For 12 groups of patients detailed in 6 publications [8, 11, 12, 14, 19, 26], it was possible to assess the prevalence of significant fibrosis and the FT area under receiver operating characteristics curve (AUROC) values, as well as the sensitivity and specificity for the 4 different FT cut offs (Table 1). For the diagnosis of significant fibrosis by the METAVIR scoring system, the AUROC ranged from 0.73 to 0.87, significantly different from random diagnosis in each study (Table 1), in meta-analysis (mean difference in AUROC = 0.39, random effect model Chi-square = 529, P < 0.001) (Figure 1, upper panel), or after pooling data in the integrated database (Table 2). For the cut off of 0.31, the FibroTest negative predictive value for excluding significant fibrosis (prevalence 0.31) was 91% (Table 2).
For four groups of patients detailed in two publications [8, 11], it was possible to assess the prevalence of significant necrosis and the AT AUROC values, as well as the sensitivity and specificity for 4 different AT cut offs (Table 3). For the diagnosis of significant necrosis by the METAVIR scoring system, the AUROC ranged from 0.75 to 0.86, significantly different from random diagnosis in each study (Table 3), in meta-analysis (mean difference in AUROC = 0.29, random effect model Chi-square = 556, P < 0.001), or after pooling data in the integrated database (Table 4). For the cut off of 0.36, the ActiTest negative predictive value for excluding significant necrosis (prevalence 0.41) was 85% (Table 2).
Comparison of FT-AT diagnostic values with other biochemical markers
In four studies there was a direct comparison in the same patients of FT versus other biochemical markers, including hyaluronic acid , the Forns index , the APRI index  and the GlycoCirrhoTest . All the comparisons were in favor of FT (Table 1) (Figure 1, lower panel), except for the GlycoCirrhoTest, which has a similar AUROC (0.87 vs 0.89 for FT) .
A total of 1,570 subjects were included in the integrated database. Of these, 1,270 were patients with chronic hepatitis C who tested PCR positive before treatment and who had had a liver biopsy and METAVIR staging and grading performed. Of these patients, 453 were from our center [11, 14], including 130 patients coinfected with HCV and HIV . Eight hundred and seventy (870) patients were from a multicentre study with a total of 398 patients assessed at inclusion and 419 at the end of follow-up six months after treatment; 352 being investigated twice. Three hundred (300) healthy blood donors were also included .
Diagnostic value of FT-AT according to HCV genotype and viral load
There was no difference between the AUROC of FT-AT for the diagnosis of significant fibrosis (F2F3F4) (Figure 2A) and significant necrosis (A2A3) (Figure 2B) between 4 classes of genotype (1, 2, 3 and the rarer genotypes 4, 5, 6 grouped together). There was also no difference between the AUROC of FT-AT of patients with high or low viral loads for the diagnosis of significant fibrosis (Figure 2C) or significant necrosis (Figure 2D).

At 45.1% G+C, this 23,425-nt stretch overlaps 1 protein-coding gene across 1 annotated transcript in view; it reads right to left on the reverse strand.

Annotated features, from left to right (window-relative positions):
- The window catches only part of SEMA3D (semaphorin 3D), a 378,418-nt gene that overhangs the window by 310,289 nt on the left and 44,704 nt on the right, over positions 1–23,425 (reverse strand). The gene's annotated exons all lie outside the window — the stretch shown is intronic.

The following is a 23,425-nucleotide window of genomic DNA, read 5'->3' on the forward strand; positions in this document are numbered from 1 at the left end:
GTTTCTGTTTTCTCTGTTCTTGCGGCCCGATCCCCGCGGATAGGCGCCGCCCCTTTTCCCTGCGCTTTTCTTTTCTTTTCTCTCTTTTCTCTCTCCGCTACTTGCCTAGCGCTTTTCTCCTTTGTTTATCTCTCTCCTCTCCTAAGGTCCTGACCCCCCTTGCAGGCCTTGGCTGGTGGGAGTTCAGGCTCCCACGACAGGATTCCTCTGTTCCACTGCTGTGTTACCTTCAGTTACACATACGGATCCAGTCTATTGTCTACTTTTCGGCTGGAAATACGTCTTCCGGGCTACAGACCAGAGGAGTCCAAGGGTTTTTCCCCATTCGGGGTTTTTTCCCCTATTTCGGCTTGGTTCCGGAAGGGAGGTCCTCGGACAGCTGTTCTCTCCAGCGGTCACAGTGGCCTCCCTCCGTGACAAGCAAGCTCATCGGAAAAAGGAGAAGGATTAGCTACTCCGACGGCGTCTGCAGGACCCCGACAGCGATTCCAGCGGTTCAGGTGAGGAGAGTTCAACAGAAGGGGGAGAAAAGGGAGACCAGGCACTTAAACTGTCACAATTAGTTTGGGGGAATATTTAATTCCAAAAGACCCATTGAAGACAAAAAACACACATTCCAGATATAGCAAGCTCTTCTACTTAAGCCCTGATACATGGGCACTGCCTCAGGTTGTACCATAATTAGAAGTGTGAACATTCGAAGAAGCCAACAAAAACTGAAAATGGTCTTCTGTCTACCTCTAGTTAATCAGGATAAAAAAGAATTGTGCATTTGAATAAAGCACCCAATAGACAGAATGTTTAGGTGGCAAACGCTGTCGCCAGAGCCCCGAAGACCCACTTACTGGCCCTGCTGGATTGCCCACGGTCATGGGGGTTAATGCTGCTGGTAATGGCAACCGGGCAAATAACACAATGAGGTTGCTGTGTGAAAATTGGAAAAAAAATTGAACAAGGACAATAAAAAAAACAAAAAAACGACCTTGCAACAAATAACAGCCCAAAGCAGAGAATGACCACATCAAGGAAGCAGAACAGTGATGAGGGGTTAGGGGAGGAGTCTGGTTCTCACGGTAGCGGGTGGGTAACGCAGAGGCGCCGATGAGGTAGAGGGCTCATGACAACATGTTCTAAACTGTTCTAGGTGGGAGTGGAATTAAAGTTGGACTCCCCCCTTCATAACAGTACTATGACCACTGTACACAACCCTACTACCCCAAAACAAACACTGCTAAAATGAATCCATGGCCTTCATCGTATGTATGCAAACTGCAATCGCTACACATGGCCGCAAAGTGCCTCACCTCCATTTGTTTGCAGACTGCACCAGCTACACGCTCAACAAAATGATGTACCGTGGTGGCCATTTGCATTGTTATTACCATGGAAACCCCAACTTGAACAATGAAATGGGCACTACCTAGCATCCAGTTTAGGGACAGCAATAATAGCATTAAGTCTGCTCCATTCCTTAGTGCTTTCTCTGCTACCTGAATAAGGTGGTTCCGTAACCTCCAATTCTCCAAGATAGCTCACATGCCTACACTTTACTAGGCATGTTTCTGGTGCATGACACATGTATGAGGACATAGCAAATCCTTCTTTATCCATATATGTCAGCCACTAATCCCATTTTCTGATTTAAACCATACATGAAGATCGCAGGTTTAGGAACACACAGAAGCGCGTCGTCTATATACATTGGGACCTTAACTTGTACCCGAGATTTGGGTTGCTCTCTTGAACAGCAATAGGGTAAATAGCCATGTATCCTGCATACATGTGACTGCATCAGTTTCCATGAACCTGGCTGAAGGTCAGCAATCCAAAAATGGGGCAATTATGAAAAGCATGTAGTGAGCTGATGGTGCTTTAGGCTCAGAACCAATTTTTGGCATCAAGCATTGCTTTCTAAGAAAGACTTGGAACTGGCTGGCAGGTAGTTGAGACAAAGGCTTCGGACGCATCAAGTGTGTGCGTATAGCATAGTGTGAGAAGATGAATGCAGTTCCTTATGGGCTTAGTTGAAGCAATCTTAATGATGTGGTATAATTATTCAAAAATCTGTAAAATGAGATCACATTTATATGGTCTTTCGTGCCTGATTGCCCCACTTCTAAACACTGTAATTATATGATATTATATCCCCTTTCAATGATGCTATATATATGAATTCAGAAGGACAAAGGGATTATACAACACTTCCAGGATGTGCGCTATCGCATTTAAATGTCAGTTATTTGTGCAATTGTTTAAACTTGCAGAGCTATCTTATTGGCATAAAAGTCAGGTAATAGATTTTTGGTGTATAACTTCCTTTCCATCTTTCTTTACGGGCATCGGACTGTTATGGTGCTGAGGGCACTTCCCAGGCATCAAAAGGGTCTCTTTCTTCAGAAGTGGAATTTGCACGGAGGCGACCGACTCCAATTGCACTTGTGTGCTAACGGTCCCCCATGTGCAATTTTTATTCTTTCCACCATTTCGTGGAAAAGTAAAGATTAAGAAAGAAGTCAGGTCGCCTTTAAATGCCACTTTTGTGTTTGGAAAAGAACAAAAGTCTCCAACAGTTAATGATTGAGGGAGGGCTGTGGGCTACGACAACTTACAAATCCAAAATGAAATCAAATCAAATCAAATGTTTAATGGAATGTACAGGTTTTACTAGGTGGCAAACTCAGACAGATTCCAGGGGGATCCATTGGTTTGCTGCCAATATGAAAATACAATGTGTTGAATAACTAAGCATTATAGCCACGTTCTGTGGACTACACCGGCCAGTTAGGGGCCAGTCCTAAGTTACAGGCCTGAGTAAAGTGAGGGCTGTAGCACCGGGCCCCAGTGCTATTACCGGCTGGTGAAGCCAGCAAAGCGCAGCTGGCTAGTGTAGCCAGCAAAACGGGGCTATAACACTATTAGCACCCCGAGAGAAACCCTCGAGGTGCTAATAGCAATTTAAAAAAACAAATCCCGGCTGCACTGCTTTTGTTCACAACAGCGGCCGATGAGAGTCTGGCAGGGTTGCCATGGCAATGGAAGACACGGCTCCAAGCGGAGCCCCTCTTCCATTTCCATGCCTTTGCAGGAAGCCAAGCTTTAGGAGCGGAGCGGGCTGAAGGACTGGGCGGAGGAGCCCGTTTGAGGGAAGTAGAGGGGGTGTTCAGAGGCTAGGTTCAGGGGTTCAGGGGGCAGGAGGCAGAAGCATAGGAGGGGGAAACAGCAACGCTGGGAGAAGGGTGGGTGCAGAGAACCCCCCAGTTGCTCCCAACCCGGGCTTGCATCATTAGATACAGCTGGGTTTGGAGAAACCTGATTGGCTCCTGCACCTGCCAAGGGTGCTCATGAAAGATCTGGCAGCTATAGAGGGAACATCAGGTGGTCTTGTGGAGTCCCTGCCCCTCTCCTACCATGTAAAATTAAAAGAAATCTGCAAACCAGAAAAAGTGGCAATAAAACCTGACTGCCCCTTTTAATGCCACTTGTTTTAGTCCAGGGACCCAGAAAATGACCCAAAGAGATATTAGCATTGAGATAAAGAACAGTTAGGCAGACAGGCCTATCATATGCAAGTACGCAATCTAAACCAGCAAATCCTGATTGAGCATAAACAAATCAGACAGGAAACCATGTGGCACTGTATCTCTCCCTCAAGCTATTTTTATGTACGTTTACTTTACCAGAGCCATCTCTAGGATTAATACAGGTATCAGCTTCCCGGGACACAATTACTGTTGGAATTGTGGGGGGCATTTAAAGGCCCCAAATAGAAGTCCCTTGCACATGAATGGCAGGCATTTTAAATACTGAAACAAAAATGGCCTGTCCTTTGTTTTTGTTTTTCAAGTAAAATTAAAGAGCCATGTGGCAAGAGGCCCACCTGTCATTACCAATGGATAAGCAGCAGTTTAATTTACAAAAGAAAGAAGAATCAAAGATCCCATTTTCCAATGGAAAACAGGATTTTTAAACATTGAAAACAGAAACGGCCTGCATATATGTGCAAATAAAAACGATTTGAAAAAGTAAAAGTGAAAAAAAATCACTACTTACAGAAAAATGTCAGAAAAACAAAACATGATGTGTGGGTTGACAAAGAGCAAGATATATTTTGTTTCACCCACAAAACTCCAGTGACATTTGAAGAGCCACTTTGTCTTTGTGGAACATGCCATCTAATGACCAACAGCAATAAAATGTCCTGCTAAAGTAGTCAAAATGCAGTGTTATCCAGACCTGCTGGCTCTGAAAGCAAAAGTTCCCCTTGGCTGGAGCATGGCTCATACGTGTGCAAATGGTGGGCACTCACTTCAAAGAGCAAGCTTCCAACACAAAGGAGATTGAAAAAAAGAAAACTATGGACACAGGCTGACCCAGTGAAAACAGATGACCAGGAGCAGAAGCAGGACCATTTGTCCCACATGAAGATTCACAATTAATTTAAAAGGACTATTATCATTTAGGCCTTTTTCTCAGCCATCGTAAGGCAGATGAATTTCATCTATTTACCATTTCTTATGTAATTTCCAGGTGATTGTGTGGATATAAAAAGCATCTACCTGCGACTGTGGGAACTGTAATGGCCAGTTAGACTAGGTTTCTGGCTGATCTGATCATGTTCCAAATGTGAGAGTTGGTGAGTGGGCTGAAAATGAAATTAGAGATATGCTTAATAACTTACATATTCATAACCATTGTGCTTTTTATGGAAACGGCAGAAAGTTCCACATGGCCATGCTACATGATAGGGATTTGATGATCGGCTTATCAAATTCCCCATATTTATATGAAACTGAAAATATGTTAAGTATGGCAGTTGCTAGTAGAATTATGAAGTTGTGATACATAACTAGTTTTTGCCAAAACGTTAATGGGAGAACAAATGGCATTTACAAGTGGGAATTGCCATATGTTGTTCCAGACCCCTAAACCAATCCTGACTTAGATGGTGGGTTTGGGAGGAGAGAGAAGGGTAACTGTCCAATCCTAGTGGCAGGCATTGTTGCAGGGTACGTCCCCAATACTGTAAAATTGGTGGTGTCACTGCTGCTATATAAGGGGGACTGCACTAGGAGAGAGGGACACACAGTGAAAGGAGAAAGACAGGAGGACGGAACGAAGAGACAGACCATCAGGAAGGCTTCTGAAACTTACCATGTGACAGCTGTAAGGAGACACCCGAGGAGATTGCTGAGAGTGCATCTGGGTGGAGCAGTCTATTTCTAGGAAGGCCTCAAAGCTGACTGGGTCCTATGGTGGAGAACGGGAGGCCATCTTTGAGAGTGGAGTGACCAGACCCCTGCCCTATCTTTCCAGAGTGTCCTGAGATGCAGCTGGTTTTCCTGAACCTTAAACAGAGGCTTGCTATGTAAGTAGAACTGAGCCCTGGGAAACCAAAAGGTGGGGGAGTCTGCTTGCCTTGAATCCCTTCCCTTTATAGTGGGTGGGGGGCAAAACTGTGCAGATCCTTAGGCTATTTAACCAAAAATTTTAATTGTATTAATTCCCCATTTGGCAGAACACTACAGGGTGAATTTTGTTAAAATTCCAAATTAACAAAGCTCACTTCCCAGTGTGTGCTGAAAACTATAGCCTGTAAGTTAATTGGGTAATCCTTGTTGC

Diagnostic value of FT according to the independency of authors
Among the 13 published studies of FT (detailed in Table 1), 9 studies estimated FT and 4 studies compared FT to other non-invasive tests. Among the 9 studies estimating FT, 5 were performed by the same single center (non-independent center), two were performed in totally independent centers, and two were performed in multiple centers, including the non-independent center. The AUROCs for the diagnosis of F2F3F4 versus random AUROCs at 0.50, were all significant and similar between these 3 groups in a meta-analysis: mean difference in AUROC = 0.29 (random effect model Chi-square = 549, P < 0.001), including 0.24 for independent, 0.25 for mixed and 0.36 for dependent studies. In the Callewaert et al.  study the AUROC of FT for the diagnosis of F4 was 0.89.
Diagnostic value of FT-AT according to stage and grade
The AUROCs between different stage combinations are given in Table 5. Between two contiguous stages (one stage difference), the AUROCs were not significantly different and ranged from 0.63 to 0.71. Between patients with a two-stage difference, the AUROCs were not significantly different and ranged from 0.75 to 0.86. Between patients with a three-stage difference, the AUROCs were not significantly different and ranged from 0.87 to 0.95. Between patients with a four- or five-stage difference (blood donors versus F3 or F4, and F0 versus F4), the AUROCs were not significantly different and ranged from 0.95 to 0.99.
The AUROCs between different grade combinations are given in Table 6. Between two contiguous grades (one grade difference), the AUROCs were not significantly different and ranged from 0.60 to 0.70. Between patients with a two-grade difference, the AUROCs were not significantly different and ranged from 0.75 to 0.86. Between patients with a three-grade difference, the AUROCs were not significantly different and ranged from 0.87 to 0.95. Between patients with a four-grade difference (blood donors versus F3 and F0 versus F4), the AUROCs were not significantly different and ranged from 0.95 to 0.99.
Conversion between FT-AT results and the corresponding fibrosis stage and grade